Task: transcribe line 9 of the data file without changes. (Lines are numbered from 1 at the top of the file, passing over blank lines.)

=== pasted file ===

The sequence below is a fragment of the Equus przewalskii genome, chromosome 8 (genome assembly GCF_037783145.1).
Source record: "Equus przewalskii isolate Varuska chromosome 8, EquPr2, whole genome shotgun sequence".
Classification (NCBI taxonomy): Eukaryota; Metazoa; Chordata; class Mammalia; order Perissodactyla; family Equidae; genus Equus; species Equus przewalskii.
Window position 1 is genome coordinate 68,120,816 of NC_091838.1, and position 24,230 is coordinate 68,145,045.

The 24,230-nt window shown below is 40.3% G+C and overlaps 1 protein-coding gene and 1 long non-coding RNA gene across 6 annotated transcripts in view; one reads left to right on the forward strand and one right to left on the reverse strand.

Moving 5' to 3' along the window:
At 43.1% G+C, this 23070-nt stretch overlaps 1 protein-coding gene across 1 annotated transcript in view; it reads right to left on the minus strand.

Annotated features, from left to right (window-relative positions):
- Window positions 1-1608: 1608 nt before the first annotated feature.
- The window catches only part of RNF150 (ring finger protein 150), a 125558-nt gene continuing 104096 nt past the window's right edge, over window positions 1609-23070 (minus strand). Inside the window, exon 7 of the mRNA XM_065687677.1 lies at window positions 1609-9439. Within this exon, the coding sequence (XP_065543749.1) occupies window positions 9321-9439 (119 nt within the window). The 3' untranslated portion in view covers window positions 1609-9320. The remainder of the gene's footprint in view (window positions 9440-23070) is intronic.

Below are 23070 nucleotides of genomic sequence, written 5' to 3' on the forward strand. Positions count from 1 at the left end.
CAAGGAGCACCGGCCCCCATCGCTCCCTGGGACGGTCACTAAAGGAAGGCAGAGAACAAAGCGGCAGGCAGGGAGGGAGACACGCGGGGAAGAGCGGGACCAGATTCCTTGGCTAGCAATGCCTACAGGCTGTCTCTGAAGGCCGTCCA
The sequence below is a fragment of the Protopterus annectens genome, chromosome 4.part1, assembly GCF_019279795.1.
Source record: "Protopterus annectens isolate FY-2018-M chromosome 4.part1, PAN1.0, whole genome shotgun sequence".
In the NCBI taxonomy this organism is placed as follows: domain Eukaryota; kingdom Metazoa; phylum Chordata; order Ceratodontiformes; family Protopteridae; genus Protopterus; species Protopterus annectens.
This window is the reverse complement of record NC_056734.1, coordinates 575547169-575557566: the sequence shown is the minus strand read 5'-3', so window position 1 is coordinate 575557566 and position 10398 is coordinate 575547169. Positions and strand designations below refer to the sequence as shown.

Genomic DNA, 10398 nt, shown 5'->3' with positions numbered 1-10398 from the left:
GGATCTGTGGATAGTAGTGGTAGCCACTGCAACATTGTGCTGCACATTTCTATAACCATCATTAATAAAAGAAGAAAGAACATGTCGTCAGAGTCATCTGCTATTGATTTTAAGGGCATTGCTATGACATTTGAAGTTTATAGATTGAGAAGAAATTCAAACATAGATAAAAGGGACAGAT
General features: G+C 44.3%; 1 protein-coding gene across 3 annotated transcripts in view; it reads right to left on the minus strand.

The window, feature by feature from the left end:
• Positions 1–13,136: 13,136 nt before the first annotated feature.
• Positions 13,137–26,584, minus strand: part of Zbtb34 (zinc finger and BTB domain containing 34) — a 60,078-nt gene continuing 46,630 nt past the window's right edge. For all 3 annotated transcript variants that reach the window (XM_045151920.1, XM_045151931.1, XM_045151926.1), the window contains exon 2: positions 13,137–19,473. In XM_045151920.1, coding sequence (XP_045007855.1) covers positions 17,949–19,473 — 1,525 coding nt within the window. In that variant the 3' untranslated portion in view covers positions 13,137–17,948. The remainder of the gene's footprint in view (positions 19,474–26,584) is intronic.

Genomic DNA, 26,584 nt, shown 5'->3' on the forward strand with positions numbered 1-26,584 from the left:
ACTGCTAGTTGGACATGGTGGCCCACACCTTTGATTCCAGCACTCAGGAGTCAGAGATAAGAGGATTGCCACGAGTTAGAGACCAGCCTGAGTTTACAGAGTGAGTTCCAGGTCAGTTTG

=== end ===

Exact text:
- Window positions 1-1608: 1608 nt before the first annotated feature.